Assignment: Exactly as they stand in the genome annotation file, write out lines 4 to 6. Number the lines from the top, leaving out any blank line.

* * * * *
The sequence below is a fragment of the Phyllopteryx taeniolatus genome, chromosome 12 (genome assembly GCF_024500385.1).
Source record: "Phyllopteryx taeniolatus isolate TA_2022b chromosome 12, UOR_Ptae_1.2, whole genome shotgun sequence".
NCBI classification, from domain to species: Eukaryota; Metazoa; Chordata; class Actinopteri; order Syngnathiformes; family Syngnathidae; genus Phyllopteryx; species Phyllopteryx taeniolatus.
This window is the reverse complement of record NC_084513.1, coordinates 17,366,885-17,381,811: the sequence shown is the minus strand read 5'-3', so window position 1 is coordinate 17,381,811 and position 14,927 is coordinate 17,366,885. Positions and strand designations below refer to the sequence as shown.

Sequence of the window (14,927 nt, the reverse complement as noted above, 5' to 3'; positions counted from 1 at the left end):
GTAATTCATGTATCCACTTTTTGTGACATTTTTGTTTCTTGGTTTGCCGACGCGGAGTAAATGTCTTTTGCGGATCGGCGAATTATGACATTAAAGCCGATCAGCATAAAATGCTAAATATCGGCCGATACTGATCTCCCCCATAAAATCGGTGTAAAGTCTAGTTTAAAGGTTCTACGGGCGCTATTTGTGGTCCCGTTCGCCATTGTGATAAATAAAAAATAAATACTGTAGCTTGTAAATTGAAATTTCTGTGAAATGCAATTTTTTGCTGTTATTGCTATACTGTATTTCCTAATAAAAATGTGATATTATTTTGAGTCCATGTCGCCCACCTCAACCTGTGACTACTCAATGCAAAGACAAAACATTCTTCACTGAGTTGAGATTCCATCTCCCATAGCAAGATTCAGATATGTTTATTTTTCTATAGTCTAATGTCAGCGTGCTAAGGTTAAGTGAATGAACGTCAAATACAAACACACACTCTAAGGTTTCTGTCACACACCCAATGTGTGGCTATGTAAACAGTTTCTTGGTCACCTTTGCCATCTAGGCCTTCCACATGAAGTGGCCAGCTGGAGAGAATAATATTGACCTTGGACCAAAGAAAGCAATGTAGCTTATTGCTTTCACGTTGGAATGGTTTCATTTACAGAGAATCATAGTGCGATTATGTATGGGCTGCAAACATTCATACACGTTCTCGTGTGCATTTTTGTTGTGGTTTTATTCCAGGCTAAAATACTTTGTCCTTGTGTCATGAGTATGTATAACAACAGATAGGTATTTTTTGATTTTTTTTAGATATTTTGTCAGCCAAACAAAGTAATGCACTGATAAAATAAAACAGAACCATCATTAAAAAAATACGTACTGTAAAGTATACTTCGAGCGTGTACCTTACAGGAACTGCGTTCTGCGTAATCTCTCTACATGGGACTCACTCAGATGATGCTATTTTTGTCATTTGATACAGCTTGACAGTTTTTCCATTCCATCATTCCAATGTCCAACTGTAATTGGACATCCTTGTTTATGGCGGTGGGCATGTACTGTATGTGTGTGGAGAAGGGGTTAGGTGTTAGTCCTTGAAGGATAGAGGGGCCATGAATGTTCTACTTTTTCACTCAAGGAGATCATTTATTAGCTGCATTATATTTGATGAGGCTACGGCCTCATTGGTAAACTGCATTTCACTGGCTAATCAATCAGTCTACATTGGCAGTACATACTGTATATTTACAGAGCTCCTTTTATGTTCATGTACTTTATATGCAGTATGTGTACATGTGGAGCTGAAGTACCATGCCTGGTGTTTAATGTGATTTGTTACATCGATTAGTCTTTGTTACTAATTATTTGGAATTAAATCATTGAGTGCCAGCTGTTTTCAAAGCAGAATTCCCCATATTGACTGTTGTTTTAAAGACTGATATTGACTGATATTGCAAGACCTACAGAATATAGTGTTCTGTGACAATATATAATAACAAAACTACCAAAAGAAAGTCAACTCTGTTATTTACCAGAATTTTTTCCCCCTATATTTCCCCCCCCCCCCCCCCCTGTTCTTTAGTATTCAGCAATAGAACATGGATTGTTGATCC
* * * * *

This window is the reverse complement of record NC_084513.1, coordinates 17,366,885-17,381,811: the sequence shown is the minus strand read 5'-3', so window position 1 is coordinate 17,381,811 and position 14,927 is coordinate 17,366,885. Positions and strand designations below refer to the sequence as shown.

Sequence of the window (14,927 nt, the reverse complement as noted above, 5' to 3'; positions counted from 1 at the left end):
GTAATTCATGTATCCACTTTTTGTGACATTTTTGTTTCTTGGTTTGCCGACGCGGAGTAAATGTCTTTTGCGGATCGGCGAATTATGACATTAAAGCCGATCAGCATAAAATGCTAAATATCGGCCGATACTGATCTCCCCCATAAAATCGGTGTAAAGTCTAGTTTAAAGGTTCTACGGGCGCTATTTGTGGTCCCGTTCGCCATTGTGATAAATAAAAAATAAATACTGTAGCTTGTAAATTGAAATTTCTGTGAAATGCAATTTTTTGCTGTTATTGCTATACTGTATTTCCTAATAAAAATGTGATATTATTTTGAGTCCATGTCGCCCACCTCAACCTGTGACTACTCAATGCAAAGACAAAACATTCTTCACTGAGTTGAGATTCCATCTCCCATAGCAAGATTCAGATATGTTTATTTTTCTATAGTCTAATGTCAGCGTGCTAAGGTTAAGTGAATGAACGTCAAATACAAACACACACTCTAAGGTTTCTGTCACACACCCAATGTGTGGCTATGTAAACAGTTTCTTGGTCACCTTTGCCATCTAGGCCTTCCACATGAAGTGGCCAGCTGGAGAGAATAATATTGACCTTGGACCAAAGAAAGCAATGTAGCTTATTGCTTTCACGTTGGAATGGTTTCATTTACAGAGAATCATAGTGCGATTATGTATGGGCTGCAAACATTCATACACGTTCTCGTGTGCATTTTTGTTGTGGTTTTATTCCAGGCTAAAATACTTTGTCCTTGTGTCATGAGTATGTATAACAACAGATAGGTATTTTTTGATTTTTTTTAGATATTTTGTCAGCCAAACAAAGTAATGCACTGATAAAATAAAACAGAACCATCATTAAAAAAATACGTACTGTAAAGTATACTTCGAGCGTGTACCTTACAGGAACTGCGTTCTGCGTAATCTCTCTACATGGGACTCACTCAGATGATGCTATTTTTGTCATTTGATACAGCTTGACAGTTTTTCCATTCCATCATTCCAATGTCCAACTGTAATTGGACATCCTTGTTTATGGCGGTGGGCATGTACTGTATGTGTGTGGAGAAGGGGTTAGGTGTTAGTCCTTGAAGGATAGAGGGGCCATGAATGTTCTACTTTTTCACTCAAGGAGATCATTTATTAGCTGCATTATATTTGATGAGGCTACGGCCTCATTGGTAAACTGCATTTCACTGGCTAATCAATCAGTCTACATTGGCAGTACATACTGTATATTTACAGAGCTCCTTTTATGTTCATGTACTTTATATGCAGTATGTGTACATGTGGAGCTGAAGTACCATGCCTGGTGTTTAATGTGATTTGTTACATCGATTAGTCTTTGTTACTAATTATTTGGAATTAAATCATTGAGTGCCAGCTGTTTTCAAAGCAGAATTCCCCATATTGACTGTTGTTTTAAAGACTGATATTGACTGATATTGCAAGACCTACAGAATATAGTGTTCTGTGACAATATATAATAACAAAACTACCAAAAGAAAGTCAACTCTGTTATTTACCAGAATTTTTTCCCCCTATATTTCCCCCCCCCCCCCCCCCTGTTCTTTAGTATTCAGCAATAGAACATGGATTGTTGATCC